September 2017


  • Featured Article
    15-Steps to Crafting Elegant & Effective Agreements
  • Ask Our Coaches
    My husband was "sexting" my best friend. Should I trust them when they say it's just a harmless flirtation?


15-Steps to Crafting Elegant & Effective Agreements

By: Dr Jackie Black

Couples join forces with one another by forming agreements.

Agreements are expressed in writing or verbally during very intentional conversations.

Most of us have never learned how to craft effective, explicit agreements. It is a skill we were never taught, even though it is fundamental to all relationships and a basic life skill.

Below is a method I believe every committed couple should learn and use over and over again. It also works beautifully with any two or more people who wish to make agreements that honor who they are and their relationship, and ensures that they end up with a *Win-Win* outcome.

15-Steps to Elegant and Effective Agreements:

  1. Create and clearly articulate your joint vision with as much rich detail as possible. Be sure that both of you participate with eagerness and passion.
  2. Be sure that both of you are creating the agreement with intention and with a belief that you are well served making and honoring the agreement.
  3. Make a list of each person’s strengths, gifts, skills and talents that are available to be drawn on by each of you.
  4. Identify, with as much detail as possible, all the aspects of what it is you are coming to agreement about. A joint plan works best when you are both working toward the same joint vision.
  5. Be certain that each of you understands and acknowledges the actions (behaviors), attitudes, and responsibilities that are associated with the agreement for yourself and your partner.
  6. Decide together if the actions and attitudes are sufficient to result in the desired outcome(s). If no, identify what additional actions and attitudes must be included and by whom.
  7. All agreements must have specific time deadlines for each part of the agreement to be completed or finalized. These are “by whens”—by when will you do this, and by when will you do that. In addition, the time period the agreement will be in force must be specified.
  8. Does the agreement as a whole and do all the parts of the agreement forward the joint vision?
  9. Clearly identify the evidence or positive outcome(s) that you expect to result for each person from making and honoring the agreement.
  10. Does the agreement as a whole and do all the parts of the agreement truly satisfy each person and result in each person being whole? Being whole refers to being sure that neither person experiences a loss or losses as a result of pledging their time, attention and commitment to the agreement.
  11. Bring all your concerns and fears to this discussion. This can often minimize the disagreements that may occur during the process of crafting the agreement. This discussion will deepen your commitment to the agreement and to your partner or reveal a problem that might already be brewing in the relationship.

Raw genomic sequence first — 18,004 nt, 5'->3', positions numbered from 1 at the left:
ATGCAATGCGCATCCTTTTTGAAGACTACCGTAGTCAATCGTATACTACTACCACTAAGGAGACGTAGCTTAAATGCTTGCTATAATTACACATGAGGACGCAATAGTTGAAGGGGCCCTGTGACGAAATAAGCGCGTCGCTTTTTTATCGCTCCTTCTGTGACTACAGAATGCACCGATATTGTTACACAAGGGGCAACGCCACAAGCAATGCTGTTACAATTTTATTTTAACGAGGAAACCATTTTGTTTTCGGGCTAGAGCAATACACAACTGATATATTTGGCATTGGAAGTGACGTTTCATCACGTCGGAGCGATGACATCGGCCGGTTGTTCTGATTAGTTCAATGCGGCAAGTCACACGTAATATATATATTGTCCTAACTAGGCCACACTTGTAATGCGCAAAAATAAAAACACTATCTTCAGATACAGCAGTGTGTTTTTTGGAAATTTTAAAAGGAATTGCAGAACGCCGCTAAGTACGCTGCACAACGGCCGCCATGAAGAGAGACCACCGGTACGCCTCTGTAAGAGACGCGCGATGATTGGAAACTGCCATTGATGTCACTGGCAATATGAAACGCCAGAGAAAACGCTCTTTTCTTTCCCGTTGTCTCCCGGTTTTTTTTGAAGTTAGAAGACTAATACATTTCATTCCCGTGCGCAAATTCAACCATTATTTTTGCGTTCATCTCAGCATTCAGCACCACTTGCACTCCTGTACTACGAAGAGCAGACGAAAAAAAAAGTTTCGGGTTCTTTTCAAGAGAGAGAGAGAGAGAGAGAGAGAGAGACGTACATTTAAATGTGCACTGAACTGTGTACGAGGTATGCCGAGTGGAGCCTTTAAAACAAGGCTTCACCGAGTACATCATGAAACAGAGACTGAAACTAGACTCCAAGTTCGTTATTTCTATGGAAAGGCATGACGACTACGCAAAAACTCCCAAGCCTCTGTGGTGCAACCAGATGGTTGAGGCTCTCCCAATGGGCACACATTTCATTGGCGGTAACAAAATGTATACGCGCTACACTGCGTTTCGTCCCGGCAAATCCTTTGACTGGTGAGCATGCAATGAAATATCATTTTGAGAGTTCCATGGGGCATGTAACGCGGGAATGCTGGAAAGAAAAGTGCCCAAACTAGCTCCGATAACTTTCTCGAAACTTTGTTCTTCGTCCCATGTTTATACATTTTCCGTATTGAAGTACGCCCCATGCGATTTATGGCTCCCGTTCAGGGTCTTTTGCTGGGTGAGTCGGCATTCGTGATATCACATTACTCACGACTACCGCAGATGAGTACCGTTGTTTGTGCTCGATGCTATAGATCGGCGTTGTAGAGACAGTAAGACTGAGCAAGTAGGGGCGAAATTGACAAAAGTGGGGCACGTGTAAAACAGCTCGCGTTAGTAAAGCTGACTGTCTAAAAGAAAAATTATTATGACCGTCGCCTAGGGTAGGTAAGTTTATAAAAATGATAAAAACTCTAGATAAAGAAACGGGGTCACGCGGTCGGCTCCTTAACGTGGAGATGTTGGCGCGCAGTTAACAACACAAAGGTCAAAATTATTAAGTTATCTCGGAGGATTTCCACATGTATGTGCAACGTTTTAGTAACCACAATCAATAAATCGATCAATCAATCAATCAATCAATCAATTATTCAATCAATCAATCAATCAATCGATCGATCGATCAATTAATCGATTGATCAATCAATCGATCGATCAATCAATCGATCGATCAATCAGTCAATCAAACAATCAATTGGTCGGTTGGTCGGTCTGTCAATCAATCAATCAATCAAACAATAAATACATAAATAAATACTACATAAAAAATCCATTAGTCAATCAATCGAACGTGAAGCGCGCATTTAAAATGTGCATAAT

12. No matter how optimistic and clear you both are when you craft an agreement, one or both of you will likely come back to the table and ask for the agreement to be renegotiated or changed in some way at some time. This is not a personal failure or a failure of the process! This is an expected, anticipated part of crafting and honoring agreements!

    It is critical to include a mechanism that will take into consideration the many changes that normally and naturally occur over time in a couple’s relationship. Being realistic about this at the beginning enables the relationship to evolve and prosper. It is imperative to provide each person with a way to accommodate change—an exit strategy you can both follow with dignity. Anyone who feels imprisoned in an agreement, commitment or relationship will not be his or her best self or offer all possible personal contributions to forward the joint vision.
  13. It is inevitable for conflicts and disagreements to arise, and perhaps, one of you will not honor the agreement. Establish an attitude of good will and good intention and a plan to repair hurt feelings and disappointments.
  14. Both people must be responsible to ensure that the agreement is honored.
  15. Unless and until you are satisfied, do not move into action. Do not agree. Be sure each person is satisfied, ready to take action, and that outcome will be worth it and the joint vision becomes more a reality.

Remember, only YOU can make it happen!

Copyright © 2017 by Dr. Jackie Black and the Relationship Coaching Institute. All rights reserved in all media. Used with permission.

Dr. Jackie Black, is a Marriage Educator, Author and Coach; the co-developer of RCI's Couples Coach Training Program; and the creator of the new, 7-week, online, multimedia learning experience for couples facing life-threatening and chronic illness. She is a popular Internet syndicated columnist, a highly regarded relationship blogger and podcaster, and a frequent guest expert on traditional and Internet radio throughout the world. Connect with Dr. Jackie at

Ask Our Coaches

My husband was "sexting" my best friend. Should I trust them when they say it's just a harmless flirtation?